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NAR: Pending Home Sales Fall For 3rd Straight Month

David Krechevsky
Sep 28, 2022
August 2022 Pending Home Sales

Index fell 2% in August from July, and is down 24.2% year over year.

  • Pending home sales waned for the third consecutive month, down 2% from July.
  • For the second month in a row, the only U.S. region to post a gain was the West.
  • Compared to the previous year, contract signings retracted by double-digit percentages in each region.

Pending home sales fell in August for the third straight month, the National Association of Realtors (NAR) said Wednesday. 

Pending sales decreased in three of the four major regions, with only the West seeing a modest gain. Year-over-year, all four regions posted double-digit declines, NAR said.

NAR’s Pending Home Sales Index (PHSI), a forward-looking indicator of home sales based on contract signings, fell 2% to 88.4 in August. Year-over-year, pending transactions dwindled by 24.2%. An index of 100 is equal to the level of contract activity in 2001.

"The direction of mortgage rates — upward or downward — is the prime mover for home buying, and decade-high rates have deeply cut into contract signings," said NAR Chief Economist Lawrence Yun. "If mortgage rates moderate and the economy continues adding jobs, then homebuying should also stabilize."

Yun said he expects the economy will remain sluggish throughout the end of this year, with mortgage rates rising close to 7% in the coming months. "Only when inflation calms down will we see mortgage rates begin to steady," he said.

As a result of the current interest rate environment and weaker economic activity, NAR said it expects sales of existing homes to decline 15.2% to 5.19 million units in 2022, while it projects new home sales to fall by 20.9%.

Yun said the limited housing inventory and almost non-existent distressed property sales have supported home prices. Overall, he forecasted housing prices will rise by 9.6% in 2022.

In 2023, he said, he foresees slower price appreciation and corresponding increases in sales as the year progresses.

"Next year, the annual median home price is expected to rise by only 1.2%," he added. "Home sales will pick up in the second half of 2023, but will be down by 7.1% overall."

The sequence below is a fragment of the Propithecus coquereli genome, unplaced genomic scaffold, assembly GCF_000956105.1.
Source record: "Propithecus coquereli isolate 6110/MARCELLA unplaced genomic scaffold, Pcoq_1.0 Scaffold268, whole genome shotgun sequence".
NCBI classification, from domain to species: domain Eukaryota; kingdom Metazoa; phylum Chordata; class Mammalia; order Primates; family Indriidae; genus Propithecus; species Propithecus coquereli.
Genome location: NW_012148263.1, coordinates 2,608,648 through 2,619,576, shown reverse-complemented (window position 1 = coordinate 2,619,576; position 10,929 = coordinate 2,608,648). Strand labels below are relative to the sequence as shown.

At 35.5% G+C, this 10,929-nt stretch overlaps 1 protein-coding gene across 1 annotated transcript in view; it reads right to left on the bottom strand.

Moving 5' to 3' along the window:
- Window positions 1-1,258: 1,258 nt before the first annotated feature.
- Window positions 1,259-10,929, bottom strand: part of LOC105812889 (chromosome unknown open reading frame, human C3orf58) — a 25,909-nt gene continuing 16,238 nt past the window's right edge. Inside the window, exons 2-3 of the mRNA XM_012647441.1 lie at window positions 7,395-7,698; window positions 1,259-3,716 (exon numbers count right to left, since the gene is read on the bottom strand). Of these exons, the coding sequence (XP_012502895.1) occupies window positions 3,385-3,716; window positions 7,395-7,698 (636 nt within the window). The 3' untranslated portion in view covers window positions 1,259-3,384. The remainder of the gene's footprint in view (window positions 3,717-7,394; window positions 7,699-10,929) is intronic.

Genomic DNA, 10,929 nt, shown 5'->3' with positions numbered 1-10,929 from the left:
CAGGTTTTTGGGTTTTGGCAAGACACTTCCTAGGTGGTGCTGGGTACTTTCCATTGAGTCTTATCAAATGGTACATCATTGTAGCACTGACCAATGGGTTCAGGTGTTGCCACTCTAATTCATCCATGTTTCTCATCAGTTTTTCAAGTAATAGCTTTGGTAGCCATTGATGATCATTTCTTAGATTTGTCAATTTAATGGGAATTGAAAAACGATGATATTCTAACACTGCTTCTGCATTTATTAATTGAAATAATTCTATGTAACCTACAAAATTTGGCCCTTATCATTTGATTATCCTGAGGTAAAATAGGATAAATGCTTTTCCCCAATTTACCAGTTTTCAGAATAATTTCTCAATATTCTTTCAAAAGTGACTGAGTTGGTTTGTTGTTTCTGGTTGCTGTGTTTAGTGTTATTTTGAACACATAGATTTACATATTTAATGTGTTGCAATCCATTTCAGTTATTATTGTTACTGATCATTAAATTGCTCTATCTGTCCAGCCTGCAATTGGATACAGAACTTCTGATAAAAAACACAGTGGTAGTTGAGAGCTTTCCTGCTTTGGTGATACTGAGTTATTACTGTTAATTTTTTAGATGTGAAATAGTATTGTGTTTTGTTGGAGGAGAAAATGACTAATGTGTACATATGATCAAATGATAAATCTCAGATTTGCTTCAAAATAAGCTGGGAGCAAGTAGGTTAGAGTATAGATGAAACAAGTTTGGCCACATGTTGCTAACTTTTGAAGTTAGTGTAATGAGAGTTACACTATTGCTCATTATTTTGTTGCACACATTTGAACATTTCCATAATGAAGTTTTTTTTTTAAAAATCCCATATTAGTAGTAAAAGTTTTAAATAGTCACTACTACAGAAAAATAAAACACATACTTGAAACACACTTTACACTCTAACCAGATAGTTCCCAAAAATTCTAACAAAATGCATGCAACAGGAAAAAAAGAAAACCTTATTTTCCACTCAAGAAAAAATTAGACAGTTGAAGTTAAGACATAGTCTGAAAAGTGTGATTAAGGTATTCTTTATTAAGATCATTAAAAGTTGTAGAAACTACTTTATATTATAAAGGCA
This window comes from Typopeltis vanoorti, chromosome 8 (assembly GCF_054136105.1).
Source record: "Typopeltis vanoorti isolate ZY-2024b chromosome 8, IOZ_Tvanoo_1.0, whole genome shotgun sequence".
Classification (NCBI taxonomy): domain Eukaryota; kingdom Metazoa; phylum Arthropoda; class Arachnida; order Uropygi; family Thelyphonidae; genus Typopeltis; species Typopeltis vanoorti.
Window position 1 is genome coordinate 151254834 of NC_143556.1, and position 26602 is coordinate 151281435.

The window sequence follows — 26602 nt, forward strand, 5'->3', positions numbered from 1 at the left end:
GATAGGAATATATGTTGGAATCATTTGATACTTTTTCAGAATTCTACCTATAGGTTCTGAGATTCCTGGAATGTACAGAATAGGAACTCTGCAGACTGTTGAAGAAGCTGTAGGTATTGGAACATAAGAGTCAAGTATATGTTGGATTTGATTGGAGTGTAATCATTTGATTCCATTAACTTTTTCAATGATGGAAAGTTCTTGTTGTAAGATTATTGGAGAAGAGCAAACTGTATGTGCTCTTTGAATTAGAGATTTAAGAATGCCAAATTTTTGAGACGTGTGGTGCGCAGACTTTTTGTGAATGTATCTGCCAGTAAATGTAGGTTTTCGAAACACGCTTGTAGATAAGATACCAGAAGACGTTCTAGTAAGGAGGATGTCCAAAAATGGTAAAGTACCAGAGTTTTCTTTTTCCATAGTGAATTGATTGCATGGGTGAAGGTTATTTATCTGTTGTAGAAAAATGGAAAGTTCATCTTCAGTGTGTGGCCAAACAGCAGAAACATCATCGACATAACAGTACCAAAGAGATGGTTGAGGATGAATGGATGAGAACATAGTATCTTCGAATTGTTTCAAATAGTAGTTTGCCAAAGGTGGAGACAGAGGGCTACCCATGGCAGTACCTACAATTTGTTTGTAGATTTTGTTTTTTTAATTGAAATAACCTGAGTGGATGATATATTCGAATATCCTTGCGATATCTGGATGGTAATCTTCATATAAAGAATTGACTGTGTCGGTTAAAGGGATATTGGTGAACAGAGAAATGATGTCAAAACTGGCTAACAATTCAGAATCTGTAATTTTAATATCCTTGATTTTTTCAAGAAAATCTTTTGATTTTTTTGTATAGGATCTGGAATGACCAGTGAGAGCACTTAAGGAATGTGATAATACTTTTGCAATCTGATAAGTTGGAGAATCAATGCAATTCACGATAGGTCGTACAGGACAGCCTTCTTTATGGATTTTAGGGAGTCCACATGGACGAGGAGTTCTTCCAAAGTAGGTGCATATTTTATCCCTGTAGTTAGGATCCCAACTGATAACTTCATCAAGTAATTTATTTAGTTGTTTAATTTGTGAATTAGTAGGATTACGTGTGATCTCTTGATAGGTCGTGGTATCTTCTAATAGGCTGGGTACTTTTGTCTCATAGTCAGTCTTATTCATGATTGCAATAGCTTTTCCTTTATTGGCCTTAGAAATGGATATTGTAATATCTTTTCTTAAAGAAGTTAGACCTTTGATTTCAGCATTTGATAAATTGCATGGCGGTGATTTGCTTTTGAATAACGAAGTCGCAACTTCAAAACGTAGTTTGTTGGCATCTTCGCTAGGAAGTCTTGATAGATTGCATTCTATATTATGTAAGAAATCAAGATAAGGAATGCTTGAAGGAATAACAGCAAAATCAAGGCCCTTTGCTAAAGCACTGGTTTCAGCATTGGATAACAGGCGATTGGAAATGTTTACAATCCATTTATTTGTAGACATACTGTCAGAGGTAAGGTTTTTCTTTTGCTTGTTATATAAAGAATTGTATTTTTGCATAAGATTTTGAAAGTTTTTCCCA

The Pending Home Sales Index is a leading indicator for the housing sector, based on pending sales of existing homes, NAR said. A sale is listed as pending when the contract has been signed but the transaction has not closed, though the sale usually is finalized within one or two months of signing.

Pending contracts are good early indicators of upcoming sales closings, but the amount of time between pending contracts and completed sales is not identical for all home sales. Variations in the length of the process from pending contract to closed sale can be caused by issues such as buyer difficulties with obtaining mortgage financing, home inspection problems, or appraisal issues.

By Region

  • The Northeast PHSI decreased 3.4% from last month to 76.6, down 19\% from August 2021. 
  • The Midwest index fell 5.2% to 88.4 in August, a 21.1% drop from the previous year.
  • The South PHSI slid 0.9% to 105.4 in August, a decline of 24.2% from a year ago. 
  • The West index rose by 1.4% in August to 71.0, down 31.3% from August 2021.

"Home prices are the least affordable in the West and, consequently, the region suffered deeper annual declines in contract signings due to rising interest rates when compared to other areas of the country," Yun said. "However, the recent increases of the last two months, though small, are encouraging."

NAR said the Pending Home Sales index is based on a sample that covers about 40% of multiple listing service data each month. In developing the model for the index, it was demonstrated that the level of monthly sales-contract activity parallels the level of closed existing-home sales in the following two months, it said.

An index of 100 is equal to the average level of contract activity during 2001, which was the first year to be examined. By coincidence, the volume of existing-home sales in 2001 fell within the range of 5 million to 5.5 million, which is considered normal for the current U.S. population.

The National Association of Realtors is America's largest trade association, representing more than 1.5 million members involved in all aspects of the residential and commercial real estate industries.

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